September 20, 2022

7 Questions about Tinnitus

As we age, parts of our body will change and perhaps stop working as well. Tinnitus, a sound in one or both of your ears that others can’t hear, is often a sign of hearing loss in one or both ears. It affects 15-20% of people, with highest prevalence amongst those ages 40 – 80.

Do you have questions about tinnitus and what you should do about it? Mina Le, M.D., otolaryngologist – head and neck surgeon at Hackensack Meridian Mountainside Medical Group, answers these questions for you.  Dr. Le is board-certified in otolaryngology – head and neck surgery by the American Board of Otolaryngology.

What are the symptoms of tinnitus?

“Tinnitus can show up as ringing, humming, buzzing, whooshing, or roaring. It might be more obvious when you are alone or when you’re about to go to sleep. You may or may not notice difficulty hearing,” said Dr. Le.

Are there different kinds of tinnitus?

“Pulsatile tinnitus refers to hearing the sound of your pulse or heartbeat in your ear. This might be due to abnormal blood vessels near the ear, or high blood pressure,” shared Dr. Le. “Non-pulsatile tinnitus, which is much more common, refers to tinnitus that does not follow the rate and rhythm of your pulse.”

What causes tinnitus?

While an exact cause for tinnitus cannot be identified, many people experience it because of one or more of the following:

  • Hearing loss.Tiny, delicate hair cells are in your inner ear. These hair cells move when your ear receives sound waves. This movement generates electrical signals along the nerve that travels from your ear to your brain, which interprets these signals as sound. As we age or when we are regularly exposed to loud sounds, the hairs can be bent or broken, which causes random electrical impulses to “leak” to the brain, causing tinnitus.
  • Ear infection or ear canal blockage. If your ear canal becomes blocked with earwax, fluid or some other material, the blockage can change the pressure in your ear, causing tinnitus.
  • Head or neck injuries. Head or neck trauma can affect the inner ear and hearing function but usually causes tinnitus in only one ear.
  • Medications. Medications known to cause tinnitus include nonsteroidal anti-inflammatory drugs (NSAIDs) and certain antibiotics, cancer medications, water pills (diuretics), antimalarial drugs and antidepressants. The unwanted noise often disappears when you stop using these medications.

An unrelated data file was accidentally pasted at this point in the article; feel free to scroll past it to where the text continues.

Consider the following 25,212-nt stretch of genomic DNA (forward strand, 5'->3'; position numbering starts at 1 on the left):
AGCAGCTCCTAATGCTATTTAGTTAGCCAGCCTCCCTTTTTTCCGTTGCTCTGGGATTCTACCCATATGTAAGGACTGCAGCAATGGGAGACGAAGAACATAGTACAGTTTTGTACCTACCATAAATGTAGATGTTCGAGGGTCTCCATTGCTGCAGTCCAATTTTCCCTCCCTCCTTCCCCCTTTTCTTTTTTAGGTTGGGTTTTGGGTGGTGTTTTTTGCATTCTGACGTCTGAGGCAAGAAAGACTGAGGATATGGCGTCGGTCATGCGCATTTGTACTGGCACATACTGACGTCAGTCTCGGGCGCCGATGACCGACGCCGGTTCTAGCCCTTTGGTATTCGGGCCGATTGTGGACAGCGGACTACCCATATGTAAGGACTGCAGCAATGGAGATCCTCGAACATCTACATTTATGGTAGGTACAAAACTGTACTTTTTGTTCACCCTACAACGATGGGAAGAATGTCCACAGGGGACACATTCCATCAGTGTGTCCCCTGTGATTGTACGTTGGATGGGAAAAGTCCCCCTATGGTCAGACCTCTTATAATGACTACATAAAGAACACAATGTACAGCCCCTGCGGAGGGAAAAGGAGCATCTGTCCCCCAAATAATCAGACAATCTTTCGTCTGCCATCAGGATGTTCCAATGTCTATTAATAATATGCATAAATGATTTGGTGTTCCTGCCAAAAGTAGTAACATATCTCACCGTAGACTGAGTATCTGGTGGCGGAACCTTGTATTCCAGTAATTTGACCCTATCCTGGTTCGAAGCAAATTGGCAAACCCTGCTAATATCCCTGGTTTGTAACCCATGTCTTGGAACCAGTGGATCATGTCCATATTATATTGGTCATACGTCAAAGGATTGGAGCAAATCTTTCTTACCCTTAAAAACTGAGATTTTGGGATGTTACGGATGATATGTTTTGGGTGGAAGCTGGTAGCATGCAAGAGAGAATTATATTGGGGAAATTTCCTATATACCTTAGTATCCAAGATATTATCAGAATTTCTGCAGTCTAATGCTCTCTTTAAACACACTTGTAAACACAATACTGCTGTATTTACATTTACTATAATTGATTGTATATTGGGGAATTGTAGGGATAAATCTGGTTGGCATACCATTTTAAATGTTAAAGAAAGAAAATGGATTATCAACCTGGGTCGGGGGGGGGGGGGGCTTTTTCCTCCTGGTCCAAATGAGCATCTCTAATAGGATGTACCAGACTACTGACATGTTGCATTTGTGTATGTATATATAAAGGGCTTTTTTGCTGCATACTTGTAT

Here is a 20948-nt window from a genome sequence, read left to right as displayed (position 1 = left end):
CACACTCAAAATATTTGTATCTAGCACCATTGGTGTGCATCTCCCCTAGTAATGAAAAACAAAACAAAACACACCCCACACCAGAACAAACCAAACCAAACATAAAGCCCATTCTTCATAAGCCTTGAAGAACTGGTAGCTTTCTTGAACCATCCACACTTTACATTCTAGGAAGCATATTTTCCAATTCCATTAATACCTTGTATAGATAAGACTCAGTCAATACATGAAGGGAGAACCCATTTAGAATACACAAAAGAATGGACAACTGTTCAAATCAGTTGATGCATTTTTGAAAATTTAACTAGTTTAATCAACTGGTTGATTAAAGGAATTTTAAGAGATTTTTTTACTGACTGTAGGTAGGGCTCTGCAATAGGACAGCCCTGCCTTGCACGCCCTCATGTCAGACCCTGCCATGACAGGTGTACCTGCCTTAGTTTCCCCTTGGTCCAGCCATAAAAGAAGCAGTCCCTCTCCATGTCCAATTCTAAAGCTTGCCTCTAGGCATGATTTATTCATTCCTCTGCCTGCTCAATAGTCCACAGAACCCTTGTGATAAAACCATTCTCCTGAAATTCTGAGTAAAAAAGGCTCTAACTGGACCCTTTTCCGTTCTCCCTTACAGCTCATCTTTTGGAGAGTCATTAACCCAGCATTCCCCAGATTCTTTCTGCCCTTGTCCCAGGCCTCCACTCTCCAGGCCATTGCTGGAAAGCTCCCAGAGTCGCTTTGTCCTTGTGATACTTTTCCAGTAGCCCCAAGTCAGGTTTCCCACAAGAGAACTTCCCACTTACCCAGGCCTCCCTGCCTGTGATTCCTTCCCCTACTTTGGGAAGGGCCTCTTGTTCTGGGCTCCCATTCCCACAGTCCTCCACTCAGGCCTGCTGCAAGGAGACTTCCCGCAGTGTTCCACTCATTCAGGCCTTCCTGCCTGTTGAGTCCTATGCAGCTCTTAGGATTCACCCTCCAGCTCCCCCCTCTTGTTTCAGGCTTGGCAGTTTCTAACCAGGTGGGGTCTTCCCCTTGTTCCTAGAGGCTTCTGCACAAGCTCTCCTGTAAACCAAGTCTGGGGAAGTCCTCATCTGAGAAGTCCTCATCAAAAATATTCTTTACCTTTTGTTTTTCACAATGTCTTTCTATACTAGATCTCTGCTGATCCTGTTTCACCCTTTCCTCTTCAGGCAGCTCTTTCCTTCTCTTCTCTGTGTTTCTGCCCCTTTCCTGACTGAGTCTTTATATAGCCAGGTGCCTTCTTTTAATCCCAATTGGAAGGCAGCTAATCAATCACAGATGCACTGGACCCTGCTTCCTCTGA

Less common causes of tinnitus include other ear problems, chronic health conditions and injuries or conditions that affect the nerves in your ear or the hearing center in your brain.

Who is more at risk for tinnitus?

While anyone can experience tinnitus, these factors may increase your risk:

  • Loud noise exposure. Loud noises from heavy equipment, chain saws and firearms, are common sources of noise-related hearing loss. Even speakers and portable music devices can cause noise-related hearing loss if played loudly for long periods.
  • Age. The number of functioning nerve fibers in your ears decreases as we age, possibly causing hearing problems often associated with tinnitus.
  • Gender. Men are more likely to experience tinnitus.
  • Tobacco and alcohol use. Smokers have a higher risk of developing tinnitus, as do alcohol drinkers.
  • Certain health problems. Obesity, heart problems, high blood pressure, arthritis or a head injury all increase your risk of tinnitus.

Once you have tinnitus, will it ever go away?

“Tinnitus is technically incurable, but in cases that are not severe, you can learn to live with it as your ‘new normal’ so that you don’t notice it anymore,” stated Dr. Le.

How do you treat tinnitus?

If you are experiencing symptoms of tinnitus, scheduling an appointment with an otolaryngologist is the first step to finding a treatment that may reduce the severity of your symptoms. Possible treatments include ear wax removal, therapies, noise suppression devices, hearing aids, medication changes and treating underlying conditions that may be causing the symptoms.

“I advise patients to keep their minds off the tinnitus as much as possible and to block it out with white noise otherwise,” said Dr. Le. “I also send patients for a hearing test so that they know where they stand. Moderation of caffeine intake and stress reduction can help with tinnitus. Patients with severe tinnitus can benefit from a referral for psychological therapy.”

Does the presence of tinnitus forecast future hearing loss?

“Although tinnitus is usually a symptom of past hearing loss, it does not mean that you will continue to lose your hearing in the future. Once you have some inner ear damage, it’s a good idea to protect what remains of your hearing by wearing ear protection in loud environments,” stated Dr. Le.

If you would like to see an otolaryngologist, you can make an appointment on our website or by calling 973-798-4777.